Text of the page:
County Jails Unlock the Secret to Fewer Calls
Spanish speakers merely need to press a button to be served in Spanish.That's significant since the county, which has about 500,000 residents, is experiencing rapid growth in its Latino population.
Callers requiring further assistance can still be transferred to deputies for more detailed information or questions not answered by the AIS system, but so far, automation has decreased calls to the command center by 72 percent. In 2013, the average number of calls coming into Stanislaus County jails was 428 per day, and of those, 308 were handled by the automated system.
Effectively offloading all those calls has enabled deputies to better concentrate on their primary duties. According to Blake, immediately after the Telerus system went live, deputies thought the phones were broken because the volume of calls dropped off so suddenly.
The AIS system is available 24/7 and works seamlessly with any jail management system and phone system. Other features include 24/7 data validation and caller traffic monitoring, access to real-time reporting on caller usage and transfer patterns via a Web portal, unlimited voice-file revisions, and capacity for thousands of simultaneous calls. Jails can even customize scripts and menu trees with facility-specific information, including directions, policies for sending mail or money to inmates, inmate telephone usage, visitation, property storage, and frequently requested phone numbers, if needed.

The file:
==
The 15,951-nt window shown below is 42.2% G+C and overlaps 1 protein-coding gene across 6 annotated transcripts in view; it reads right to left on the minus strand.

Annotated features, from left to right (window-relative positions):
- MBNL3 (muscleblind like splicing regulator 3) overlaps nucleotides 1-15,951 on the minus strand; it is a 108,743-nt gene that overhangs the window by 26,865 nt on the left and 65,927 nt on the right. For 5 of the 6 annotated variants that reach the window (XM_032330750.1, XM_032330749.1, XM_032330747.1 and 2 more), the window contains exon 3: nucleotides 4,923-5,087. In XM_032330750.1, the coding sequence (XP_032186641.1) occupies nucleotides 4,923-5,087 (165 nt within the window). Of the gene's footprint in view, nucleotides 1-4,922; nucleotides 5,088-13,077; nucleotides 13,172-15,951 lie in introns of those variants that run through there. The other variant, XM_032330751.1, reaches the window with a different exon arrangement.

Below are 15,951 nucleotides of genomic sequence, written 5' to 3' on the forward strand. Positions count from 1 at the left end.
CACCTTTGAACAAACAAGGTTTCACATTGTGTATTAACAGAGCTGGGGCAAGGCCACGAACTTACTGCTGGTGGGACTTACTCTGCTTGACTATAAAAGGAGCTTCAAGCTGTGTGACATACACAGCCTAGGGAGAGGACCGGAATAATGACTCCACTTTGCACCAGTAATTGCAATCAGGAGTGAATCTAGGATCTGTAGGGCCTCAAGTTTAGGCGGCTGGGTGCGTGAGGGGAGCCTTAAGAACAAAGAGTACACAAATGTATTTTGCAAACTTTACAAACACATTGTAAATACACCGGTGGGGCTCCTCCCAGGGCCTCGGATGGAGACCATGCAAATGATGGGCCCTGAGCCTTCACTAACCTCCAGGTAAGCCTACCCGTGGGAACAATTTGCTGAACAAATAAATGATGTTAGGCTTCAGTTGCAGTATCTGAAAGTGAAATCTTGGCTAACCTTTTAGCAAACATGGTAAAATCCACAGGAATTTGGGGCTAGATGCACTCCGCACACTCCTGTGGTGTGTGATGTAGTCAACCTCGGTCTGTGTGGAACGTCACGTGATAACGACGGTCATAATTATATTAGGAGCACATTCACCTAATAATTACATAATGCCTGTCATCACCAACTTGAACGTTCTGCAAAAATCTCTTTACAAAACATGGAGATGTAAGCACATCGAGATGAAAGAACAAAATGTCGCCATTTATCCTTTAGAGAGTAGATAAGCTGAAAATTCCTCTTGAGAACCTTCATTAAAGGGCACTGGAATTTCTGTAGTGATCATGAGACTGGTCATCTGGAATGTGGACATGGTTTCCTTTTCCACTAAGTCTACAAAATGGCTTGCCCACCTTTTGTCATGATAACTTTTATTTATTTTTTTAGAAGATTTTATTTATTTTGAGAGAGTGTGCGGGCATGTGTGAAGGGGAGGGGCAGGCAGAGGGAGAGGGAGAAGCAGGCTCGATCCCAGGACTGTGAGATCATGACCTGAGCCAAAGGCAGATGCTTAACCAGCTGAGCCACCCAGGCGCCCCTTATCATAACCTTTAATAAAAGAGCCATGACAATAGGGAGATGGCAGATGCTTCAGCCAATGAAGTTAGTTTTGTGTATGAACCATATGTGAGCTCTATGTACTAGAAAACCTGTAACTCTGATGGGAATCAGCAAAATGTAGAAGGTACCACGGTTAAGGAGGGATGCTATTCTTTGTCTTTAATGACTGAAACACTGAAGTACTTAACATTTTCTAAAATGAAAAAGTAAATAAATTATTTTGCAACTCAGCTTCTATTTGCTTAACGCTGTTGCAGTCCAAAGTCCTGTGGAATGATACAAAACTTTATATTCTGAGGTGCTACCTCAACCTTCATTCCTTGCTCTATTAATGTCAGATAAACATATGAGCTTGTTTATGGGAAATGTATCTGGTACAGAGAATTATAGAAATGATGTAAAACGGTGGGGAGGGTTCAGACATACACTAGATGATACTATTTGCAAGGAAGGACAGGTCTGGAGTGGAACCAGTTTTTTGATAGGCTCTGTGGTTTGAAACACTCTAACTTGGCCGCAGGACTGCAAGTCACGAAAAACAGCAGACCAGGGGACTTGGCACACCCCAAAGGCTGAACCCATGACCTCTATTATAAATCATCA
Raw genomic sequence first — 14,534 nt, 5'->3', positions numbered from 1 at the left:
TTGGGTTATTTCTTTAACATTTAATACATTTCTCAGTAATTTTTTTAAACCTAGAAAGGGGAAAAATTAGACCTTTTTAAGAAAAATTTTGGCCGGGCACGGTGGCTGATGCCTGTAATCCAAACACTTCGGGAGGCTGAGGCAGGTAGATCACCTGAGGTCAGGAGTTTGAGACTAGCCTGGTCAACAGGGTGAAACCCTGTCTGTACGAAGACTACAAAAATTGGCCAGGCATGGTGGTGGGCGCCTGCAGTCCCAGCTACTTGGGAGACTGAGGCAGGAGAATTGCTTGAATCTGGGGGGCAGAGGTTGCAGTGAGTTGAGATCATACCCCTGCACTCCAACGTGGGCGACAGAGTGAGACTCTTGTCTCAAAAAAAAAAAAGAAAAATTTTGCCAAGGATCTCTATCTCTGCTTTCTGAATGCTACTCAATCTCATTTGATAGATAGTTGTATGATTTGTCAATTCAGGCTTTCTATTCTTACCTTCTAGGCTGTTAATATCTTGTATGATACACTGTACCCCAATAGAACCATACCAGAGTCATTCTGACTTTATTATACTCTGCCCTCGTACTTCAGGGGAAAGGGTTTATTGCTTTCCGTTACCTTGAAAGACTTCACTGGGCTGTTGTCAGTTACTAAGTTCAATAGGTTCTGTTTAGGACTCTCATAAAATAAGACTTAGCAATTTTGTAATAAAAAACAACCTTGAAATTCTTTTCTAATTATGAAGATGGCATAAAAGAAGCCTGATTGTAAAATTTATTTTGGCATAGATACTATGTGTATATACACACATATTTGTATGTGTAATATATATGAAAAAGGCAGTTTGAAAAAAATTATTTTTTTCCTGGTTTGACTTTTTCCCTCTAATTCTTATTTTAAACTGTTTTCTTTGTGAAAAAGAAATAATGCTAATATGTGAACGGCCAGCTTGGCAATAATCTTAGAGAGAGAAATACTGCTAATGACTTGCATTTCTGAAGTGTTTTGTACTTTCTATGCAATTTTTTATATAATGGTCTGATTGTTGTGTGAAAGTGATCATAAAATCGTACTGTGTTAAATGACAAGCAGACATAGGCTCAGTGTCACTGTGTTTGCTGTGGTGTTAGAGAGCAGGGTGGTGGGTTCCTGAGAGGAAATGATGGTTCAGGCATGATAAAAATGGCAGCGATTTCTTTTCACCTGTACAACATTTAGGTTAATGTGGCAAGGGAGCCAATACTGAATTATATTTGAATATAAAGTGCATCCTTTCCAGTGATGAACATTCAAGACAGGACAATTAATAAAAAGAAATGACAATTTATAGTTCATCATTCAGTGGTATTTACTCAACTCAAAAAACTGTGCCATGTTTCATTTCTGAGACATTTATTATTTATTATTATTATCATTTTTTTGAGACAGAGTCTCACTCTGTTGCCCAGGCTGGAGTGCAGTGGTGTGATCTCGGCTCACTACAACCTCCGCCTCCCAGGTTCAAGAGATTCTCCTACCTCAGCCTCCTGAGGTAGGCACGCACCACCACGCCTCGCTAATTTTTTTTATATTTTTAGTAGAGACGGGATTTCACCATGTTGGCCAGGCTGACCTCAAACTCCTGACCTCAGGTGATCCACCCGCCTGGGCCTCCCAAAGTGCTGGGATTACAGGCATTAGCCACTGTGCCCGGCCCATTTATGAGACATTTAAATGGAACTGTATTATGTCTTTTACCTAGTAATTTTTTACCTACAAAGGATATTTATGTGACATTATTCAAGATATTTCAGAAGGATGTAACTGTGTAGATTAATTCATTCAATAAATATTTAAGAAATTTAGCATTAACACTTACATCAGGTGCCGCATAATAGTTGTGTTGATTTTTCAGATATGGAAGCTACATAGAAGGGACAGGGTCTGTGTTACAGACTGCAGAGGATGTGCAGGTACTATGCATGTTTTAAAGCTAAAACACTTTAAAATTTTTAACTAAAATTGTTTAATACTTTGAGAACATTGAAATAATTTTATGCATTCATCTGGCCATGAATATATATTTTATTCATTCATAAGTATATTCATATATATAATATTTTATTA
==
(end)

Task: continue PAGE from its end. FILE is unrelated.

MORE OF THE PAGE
The Stanislaus County Sheriff's Department also offers an online "In Custody Report" that provides information on people in custody. Reports are updated approximately every 10 minutes. That, too, has led to decreased call volumes, according to Christianson.
"We want people to be able to get information about their family members and friends in our custody," he says.
But the system also had to be economical. Telerus' AIS system comes with no setup fees; instead, monthly fees are based on average daily jail population. No long-term contracts are required, and there's no hardware or software to install on site; everything is configured from the cloud, and everything required to operate the technology is hosted in a data center.
The system also works off a centralized server farm that allocates resources and costs across numerous facilities instead of just one.
"We needed to strike a balance between getting the community the information they need and cost-effective resource allocation," Christianson says. "We're always looking for operational efficiencies, things to help us do our jobs more efficiently without reducing our accessibility to the community."
Telerus, he adds, gives the department both, which helped it get through a recent round of severe budget cuts.
Blake has been working closely with Telerus to develop improvements and build new features into the AIS system. One such tweak involved developing a feature to confirm which friends and family are on the list of approved visitors for each inmate.
"Our partnerships with jails are ongoing relationships," said Ted Radey, CEO of Telerus, in a statement. "Software-as-a-service is never really done, per se, and we are always talking about ways to increase the value facilities and citizens receive from AIS."
In the meantime, Christianson says he is "a very satisfied Telerus customer.
"We did not have anything like this before," he adds. "It's great technology that has worked out very well for us."
App at a Glance
Since going live with the Telerus AIS system, the Stanislaus County Sheriff's Department has seen:
- a 72 percent reduction in the number of calls handled by deputy sheriffs;
- 308 out of 428 calls that come in daily handled by automation; and
- all calls answered within 3 rings.